There will be other steps, until we reach automated docking, meaning that the boat docks itself fully. There wasn’t that much success with cars, but it might work much better with boats: you let go of the controls and it docks itself.

Volvo Penta’s Assisted docking system


LN – Environmental sustainability is something you always work on. What are your objectives in this field?

NPThe Volvo Group announced at the end of January that it will stop selling diesel engines by 2040, in order to be carbon free by 2050. The bar has been placed and this is where we have to get to, so we must also begin working on systems of a different nature.

We have two divisions: the industrial and marine. The areas of industrial application are more “simple” because there are defined usage cycles, and more advanced charging systems. In the marine field, application is more complex, above all in pleasure boating, you need to have more power. So we can’t just fill the boat with batteries: you would need too many and that would make it far from ecological.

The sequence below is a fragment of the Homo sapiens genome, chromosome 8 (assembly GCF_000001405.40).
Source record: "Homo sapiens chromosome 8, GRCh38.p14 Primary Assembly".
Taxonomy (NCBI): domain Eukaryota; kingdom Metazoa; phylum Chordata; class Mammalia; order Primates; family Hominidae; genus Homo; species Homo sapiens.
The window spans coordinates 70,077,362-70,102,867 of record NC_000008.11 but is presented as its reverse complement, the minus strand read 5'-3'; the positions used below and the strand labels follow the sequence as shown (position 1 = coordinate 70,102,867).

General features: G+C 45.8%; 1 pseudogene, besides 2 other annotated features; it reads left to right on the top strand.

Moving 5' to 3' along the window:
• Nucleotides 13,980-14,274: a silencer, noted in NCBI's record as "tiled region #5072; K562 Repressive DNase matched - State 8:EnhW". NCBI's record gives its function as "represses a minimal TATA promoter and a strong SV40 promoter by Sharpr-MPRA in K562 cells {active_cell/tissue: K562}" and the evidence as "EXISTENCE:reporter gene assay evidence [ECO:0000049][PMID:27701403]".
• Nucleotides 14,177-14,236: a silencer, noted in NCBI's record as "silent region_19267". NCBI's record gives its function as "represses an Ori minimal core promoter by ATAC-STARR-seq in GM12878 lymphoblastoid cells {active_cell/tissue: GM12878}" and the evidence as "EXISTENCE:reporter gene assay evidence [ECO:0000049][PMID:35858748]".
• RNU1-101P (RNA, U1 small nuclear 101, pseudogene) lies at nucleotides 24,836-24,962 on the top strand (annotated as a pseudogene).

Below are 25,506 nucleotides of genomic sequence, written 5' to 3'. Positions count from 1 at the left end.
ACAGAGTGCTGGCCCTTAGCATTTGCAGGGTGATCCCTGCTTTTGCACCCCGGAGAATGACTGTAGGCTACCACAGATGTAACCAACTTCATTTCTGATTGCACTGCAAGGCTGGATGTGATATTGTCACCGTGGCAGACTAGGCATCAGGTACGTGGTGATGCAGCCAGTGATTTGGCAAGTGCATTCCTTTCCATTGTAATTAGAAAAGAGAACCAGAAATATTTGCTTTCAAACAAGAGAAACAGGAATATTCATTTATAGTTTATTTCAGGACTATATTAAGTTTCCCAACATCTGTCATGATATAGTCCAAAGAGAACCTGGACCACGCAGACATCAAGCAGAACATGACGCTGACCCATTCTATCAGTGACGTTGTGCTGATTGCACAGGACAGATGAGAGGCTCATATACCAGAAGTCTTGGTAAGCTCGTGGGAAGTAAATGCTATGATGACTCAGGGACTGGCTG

We are evaluating a number of systems. Volvo has signed an agreement for the development of fuel cells. The race has begun. But we still don’t know who will have the winning system: it might be a hybrid system, an electric system, a combustion cell, we still don’t know. We are evaluating all options and will soon develop some prototypes. Our guidelines are to also test these systems fist in commercial boating, with many hours of usage, to check robustness and durability. Then we move on to leisure applications, so pleasure boating, which have a softer usage.

Our CEO has identified the target and we are working very hard. When talking about combustion engines, we always talk about about diesel. There is nothing that says that combustion engines won’t remain, but they may be fuelled by biodiesel or hydrogen. These possibilities have not yet been discarded, even though hydrogen currently has less power than diesel. Stocking hydrogen on a yacht is difficult, both for safety and quantity: we are talking about a value of 1 to 3. For the equivalent of one litre of diesel you need 3 litres of hydrogen, making it dangerous.